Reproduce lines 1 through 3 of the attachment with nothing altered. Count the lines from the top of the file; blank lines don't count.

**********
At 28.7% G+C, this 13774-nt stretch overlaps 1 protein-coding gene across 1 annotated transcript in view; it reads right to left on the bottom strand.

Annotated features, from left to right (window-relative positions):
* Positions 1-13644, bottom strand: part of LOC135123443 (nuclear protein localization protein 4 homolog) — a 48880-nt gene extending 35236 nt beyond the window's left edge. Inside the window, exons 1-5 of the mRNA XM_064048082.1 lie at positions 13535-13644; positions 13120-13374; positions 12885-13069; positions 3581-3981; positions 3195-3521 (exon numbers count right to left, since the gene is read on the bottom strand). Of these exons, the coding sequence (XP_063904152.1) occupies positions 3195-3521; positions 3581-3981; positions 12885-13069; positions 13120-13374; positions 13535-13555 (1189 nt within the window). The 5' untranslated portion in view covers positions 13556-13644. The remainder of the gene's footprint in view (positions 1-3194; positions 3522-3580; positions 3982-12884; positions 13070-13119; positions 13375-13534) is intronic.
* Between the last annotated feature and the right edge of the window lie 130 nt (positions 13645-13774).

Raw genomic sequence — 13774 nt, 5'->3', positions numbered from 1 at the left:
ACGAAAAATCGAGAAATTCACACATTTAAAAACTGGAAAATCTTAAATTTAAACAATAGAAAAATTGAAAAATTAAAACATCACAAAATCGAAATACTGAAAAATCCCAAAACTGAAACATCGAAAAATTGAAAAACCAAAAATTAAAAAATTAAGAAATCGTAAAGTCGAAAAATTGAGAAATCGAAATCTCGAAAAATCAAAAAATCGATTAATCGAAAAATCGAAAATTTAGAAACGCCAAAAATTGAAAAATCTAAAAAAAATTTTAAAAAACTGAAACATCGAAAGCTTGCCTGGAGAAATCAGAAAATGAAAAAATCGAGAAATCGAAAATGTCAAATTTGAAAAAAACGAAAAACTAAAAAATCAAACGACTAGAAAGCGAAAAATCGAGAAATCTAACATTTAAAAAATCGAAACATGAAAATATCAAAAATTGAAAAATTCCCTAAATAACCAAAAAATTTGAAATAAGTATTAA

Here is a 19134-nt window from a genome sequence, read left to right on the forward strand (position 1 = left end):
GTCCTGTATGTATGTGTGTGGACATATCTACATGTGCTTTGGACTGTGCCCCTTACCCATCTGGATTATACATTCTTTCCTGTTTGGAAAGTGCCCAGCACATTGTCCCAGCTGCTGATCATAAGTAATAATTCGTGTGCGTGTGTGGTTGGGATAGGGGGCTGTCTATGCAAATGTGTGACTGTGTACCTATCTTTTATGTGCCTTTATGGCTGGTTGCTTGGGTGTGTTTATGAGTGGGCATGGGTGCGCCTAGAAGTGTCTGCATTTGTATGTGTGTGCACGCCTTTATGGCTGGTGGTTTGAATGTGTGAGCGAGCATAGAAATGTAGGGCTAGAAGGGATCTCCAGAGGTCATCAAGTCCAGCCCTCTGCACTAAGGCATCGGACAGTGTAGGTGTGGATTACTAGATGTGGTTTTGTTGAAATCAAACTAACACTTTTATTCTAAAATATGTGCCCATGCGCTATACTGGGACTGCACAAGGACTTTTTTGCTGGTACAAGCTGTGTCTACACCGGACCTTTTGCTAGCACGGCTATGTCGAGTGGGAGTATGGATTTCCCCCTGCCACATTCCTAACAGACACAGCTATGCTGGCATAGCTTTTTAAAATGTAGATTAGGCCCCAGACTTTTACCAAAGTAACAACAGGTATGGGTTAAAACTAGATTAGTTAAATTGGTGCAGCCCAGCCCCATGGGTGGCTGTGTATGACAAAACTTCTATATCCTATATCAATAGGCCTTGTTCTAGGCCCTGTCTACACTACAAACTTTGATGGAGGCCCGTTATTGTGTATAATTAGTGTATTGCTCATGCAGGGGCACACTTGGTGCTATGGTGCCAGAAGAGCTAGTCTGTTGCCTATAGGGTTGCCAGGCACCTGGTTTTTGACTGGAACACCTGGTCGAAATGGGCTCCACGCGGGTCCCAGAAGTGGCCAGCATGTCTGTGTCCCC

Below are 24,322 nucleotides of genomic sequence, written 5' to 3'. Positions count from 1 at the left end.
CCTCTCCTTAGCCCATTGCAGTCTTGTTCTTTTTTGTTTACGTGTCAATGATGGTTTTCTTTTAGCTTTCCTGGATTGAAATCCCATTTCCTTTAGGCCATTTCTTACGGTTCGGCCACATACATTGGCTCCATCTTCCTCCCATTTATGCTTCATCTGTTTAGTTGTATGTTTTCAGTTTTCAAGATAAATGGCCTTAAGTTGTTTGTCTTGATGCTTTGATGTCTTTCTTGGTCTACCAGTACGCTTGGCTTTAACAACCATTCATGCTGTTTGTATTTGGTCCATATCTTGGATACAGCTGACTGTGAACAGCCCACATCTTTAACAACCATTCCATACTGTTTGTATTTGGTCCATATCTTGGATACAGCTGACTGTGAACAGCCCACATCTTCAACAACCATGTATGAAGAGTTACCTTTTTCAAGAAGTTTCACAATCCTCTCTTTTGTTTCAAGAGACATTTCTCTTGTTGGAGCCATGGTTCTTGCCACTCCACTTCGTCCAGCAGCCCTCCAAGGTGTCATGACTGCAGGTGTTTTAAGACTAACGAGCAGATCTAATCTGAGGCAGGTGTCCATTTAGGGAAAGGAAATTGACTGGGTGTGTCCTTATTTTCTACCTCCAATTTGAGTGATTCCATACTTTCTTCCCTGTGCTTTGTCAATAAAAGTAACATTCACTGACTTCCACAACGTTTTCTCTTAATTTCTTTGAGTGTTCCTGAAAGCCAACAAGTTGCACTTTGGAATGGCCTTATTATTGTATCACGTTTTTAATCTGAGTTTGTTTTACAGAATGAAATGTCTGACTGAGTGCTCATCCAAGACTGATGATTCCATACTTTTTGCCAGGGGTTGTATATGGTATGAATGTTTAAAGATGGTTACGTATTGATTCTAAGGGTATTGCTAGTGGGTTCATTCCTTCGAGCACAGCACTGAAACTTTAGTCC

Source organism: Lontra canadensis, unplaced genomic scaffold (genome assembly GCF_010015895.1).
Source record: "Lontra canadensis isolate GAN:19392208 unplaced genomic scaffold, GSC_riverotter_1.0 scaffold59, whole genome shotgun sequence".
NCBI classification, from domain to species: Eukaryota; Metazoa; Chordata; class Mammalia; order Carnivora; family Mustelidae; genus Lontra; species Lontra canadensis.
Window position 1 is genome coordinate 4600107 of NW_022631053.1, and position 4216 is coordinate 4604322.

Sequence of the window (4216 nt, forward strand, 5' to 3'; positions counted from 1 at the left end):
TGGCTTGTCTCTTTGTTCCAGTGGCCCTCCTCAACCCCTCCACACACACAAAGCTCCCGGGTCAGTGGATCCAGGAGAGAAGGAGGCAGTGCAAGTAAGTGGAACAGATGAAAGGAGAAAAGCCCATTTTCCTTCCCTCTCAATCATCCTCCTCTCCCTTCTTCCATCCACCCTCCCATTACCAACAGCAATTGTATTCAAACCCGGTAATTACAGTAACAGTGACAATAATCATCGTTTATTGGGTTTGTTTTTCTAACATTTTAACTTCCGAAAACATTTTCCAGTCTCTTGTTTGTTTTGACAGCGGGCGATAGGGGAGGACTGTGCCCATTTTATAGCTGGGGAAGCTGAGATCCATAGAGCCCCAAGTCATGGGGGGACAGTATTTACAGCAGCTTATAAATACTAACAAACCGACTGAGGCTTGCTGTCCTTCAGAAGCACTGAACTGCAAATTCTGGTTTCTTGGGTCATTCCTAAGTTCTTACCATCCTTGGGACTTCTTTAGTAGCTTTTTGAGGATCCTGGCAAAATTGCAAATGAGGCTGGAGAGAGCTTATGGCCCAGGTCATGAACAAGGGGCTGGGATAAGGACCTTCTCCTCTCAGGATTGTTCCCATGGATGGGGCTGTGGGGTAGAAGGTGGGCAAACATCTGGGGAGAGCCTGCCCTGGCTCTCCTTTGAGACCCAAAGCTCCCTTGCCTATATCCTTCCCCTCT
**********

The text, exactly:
At 28.7% G+C, this 13774-nt stretch overlaps 1 protein-coding gene across 1 annotated transcript in view; it reads right to left on the bottom strand.

Annotated features, from left to right (window-relative positions):
* Positions 1-13644, bottom strand: part of LOC135123443 (nuclear protein localization protein 4 homolog) — a 48880-nt gene extending 35236 nt beyond the window's left edge. Inside the window, exons 1-5 of the mRNA XM_064048082.1 lie at positions 13535-13644; positions 13120-13374; positions 12885-13069; positions 3581-3981; positions 3195-3521 (exon numbers count right to left, since the gene is read on the bottom strand). Of these exons, the coding sequence (XP_063904152.1) occupies positions 3195-3521; positions 3581-3981; positions 12885-13069; positions 13120-13374; positions 13535-13555 (1189 nt within the window). The 5' untranslated portion in view covers positions 13556-13644. The remainder of the gene's footprint in view (positions 1-3194; positions 3522-3580; positions 3982-12884; positions 13070-13119; positions 13375-13534) is intronic.